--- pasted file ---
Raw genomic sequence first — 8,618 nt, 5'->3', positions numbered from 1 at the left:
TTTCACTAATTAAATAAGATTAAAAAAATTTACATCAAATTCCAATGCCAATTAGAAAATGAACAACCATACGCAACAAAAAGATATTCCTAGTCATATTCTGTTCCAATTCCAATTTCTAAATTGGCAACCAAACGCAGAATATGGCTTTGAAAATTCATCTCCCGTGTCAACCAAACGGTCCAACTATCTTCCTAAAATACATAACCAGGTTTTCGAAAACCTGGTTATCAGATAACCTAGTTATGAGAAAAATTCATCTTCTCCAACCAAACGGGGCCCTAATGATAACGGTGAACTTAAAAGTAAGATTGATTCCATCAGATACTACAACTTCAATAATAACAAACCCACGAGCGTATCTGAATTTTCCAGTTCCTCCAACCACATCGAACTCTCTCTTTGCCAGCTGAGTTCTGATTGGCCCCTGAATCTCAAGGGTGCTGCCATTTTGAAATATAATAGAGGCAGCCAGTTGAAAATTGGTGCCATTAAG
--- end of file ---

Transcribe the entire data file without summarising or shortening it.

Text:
Raw genomic sequence first — 8,618 nt, 5'->3', positions numbered from 1 at the left:
TTTCACTAATTAAATAAGATTAAAAAAATTTACATCAAATTCCAATGCCAATTAGAAAATGAACAACCATACGCAACAAAAAGATATTCCTAGTCATATTCTGTTCCAATTCCAATTTCTAAATTGGCAACCAAACGCAGAATATGGCTTTGAAAATTCATCTCCCGTGTCAACCAAACGGTCCAACTATCTTCCTAAAATACATAACCAGGTTTTCGAAAACCTGGTTATCAGATAACCTAGTTATGAGAAAAATTCATCTTCTCCAACCAAACGGGGCCCTAATGATAACGGTGAACTTAAAAGTAAGATTGATTCCATCAGATACTACAACTTCAATAATAACAAACCCACGAGCGTATCTGAATTTTCCAGTTCCTCCAACCACATCGAACTCTCTCTTTGCCAGCTGAGTTCTGATTGGCCCCTGAATCTCAAGGGTGCTGCCATTTTGAAATATAATAGAGGCAGCCAGTTGAAAATTGGTGCCATTAAG